Electronic Arts shares should outperform in 2018 despite a recent public relations headache involving its latest "Star Wars" game, according to one Wall Street firm.
BMO Capital Markets upgraded EA's stock to outperform Monday, arguing that investors overreacted to gamer outcry over the company's attempts to monetize in-game content in its new "Star Wars Battlefront II" game.
"Consumer pushback to EA's Star Wars in-game monetization strategy has undermined some investor confidence and has driven the stock lower," wrote BMO analyst Gerrick Johnson. "After further consideration, we believe the reaction may have been overdone, providing a buying opportunity for what is, otherwise, a solid long-term story."
The gaming community inundated social media and Reddit in November with thousands of critical posts saying that EA was unfairly compelling consumers to spend more money through in-game transactions to unlock new characters and other content.
Following the fierce criticism, the video game company decided to temporarily suspend all in-game purchases, adding to investor worries that the game would not be as lucrative as projected.
"While the cancellation of micro-transactions in Star Wars makes for an intriguing headline, the impact sounds much larger than it really is," Johnson said. "Over the longer term, EA is experiencing a tailwind that is benefitting the entire video game software industry: the transition of physical software sales to digital downloads, which offer higher margins and the opportunity for incremental add-on sales and multi-player online services."
The transition toward digital downloading cuts costs for video game manufacturers because it frees them from investing in thousands of discs and allows gamers to install content directly over the internet.
Shares of EA rose nearly 1 percent mid-afternoon Monday. They had climbed 42 percent climb during the past 12 months. Looking ahead into 2018, Johnson's $130 price target represents 16 percent upside from Friday's closing price.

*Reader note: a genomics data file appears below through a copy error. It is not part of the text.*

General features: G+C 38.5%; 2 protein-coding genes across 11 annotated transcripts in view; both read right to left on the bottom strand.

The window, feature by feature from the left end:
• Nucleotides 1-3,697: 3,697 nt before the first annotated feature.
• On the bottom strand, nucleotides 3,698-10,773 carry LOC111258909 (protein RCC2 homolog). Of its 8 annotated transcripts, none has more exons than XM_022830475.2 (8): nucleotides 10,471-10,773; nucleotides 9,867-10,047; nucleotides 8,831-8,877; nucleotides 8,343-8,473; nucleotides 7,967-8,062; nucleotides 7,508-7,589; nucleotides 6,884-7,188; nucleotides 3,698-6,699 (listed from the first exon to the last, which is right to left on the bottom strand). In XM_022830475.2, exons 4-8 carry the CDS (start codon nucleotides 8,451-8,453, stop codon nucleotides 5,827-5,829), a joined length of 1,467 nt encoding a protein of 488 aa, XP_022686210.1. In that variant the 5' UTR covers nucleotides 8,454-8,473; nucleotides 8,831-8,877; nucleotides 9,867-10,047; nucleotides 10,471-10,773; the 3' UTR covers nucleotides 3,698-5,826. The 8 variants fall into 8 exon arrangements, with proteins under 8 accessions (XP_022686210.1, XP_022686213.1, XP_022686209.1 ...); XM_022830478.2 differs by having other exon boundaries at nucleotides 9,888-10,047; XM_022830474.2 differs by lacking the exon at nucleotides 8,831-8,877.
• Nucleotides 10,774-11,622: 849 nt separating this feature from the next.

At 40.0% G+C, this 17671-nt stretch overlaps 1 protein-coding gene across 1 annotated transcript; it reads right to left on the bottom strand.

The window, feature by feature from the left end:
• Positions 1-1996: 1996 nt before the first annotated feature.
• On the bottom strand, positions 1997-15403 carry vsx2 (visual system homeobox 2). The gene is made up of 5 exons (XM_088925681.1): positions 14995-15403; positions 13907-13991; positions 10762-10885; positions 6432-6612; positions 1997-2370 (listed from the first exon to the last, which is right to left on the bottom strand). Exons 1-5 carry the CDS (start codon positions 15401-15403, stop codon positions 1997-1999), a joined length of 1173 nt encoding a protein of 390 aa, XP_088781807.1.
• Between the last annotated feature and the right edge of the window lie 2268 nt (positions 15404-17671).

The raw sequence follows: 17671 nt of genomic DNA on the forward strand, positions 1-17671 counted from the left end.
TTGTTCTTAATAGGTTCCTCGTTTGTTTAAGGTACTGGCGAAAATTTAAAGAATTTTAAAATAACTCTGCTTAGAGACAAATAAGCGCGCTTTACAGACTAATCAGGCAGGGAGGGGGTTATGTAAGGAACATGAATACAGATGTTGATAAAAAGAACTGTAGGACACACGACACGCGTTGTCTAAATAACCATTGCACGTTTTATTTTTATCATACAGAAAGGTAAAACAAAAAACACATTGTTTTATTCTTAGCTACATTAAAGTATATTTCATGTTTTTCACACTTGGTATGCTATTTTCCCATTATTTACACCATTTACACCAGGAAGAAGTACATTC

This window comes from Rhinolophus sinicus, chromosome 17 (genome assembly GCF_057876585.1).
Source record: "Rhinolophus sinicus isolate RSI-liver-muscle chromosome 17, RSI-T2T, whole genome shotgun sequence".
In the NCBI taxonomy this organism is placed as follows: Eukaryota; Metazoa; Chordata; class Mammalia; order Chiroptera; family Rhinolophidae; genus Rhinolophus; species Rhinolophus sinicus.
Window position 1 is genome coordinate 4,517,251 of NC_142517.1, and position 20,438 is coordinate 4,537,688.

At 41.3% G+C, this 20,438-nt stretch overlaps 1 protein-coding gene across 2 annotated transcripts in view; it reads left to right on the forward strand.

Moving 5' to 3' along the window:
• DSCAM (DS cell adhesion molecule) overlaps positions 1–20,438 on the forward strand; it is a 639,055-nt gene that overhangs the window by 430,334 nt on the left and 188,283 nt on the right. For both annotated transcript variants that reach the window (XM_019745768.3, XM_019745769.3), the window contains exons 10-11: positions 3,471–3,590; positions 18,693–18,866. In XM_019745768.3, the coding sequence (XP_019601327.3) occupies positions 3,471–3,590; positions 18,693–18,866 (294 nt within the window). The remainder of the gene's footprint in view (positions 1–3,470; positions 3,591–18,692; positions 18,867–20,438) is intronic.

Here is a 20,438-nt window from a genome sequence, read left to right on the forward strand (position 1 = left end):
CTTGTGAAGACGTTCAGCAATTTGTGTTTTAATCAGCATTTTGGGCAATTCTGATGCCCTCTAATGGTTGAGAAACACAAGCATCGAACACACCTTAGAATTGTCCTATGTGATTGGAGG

The analyst also highlighted EA's esports strategy as an area of future growth,calling the company's positioning "the most compelling and sensible" of any under coverage. Centered on the company's sports titles like "Madden" and "FIFA," EA is focusing its esports strategy on competitive gaming between average players.
Unlike competitors like Activision Blizzard, EA is not building up a professional league but basing its structure at local levels, with winners progressing to regional and then national events, the analyst said.
"Those participating, and hopeful of monetary prizes, don't need to try out for established eSports teams. They can work their way up the ladder as walk-ons," wrote Johnson. "We think this grassroots approach is smart, especially given the portfolio of games EA has to work with (we don't think sports games transfer well to the professional league model). We believe this model will keep aspirational players engaged (and generating revenue) as they try to climb the ranks to become professionals."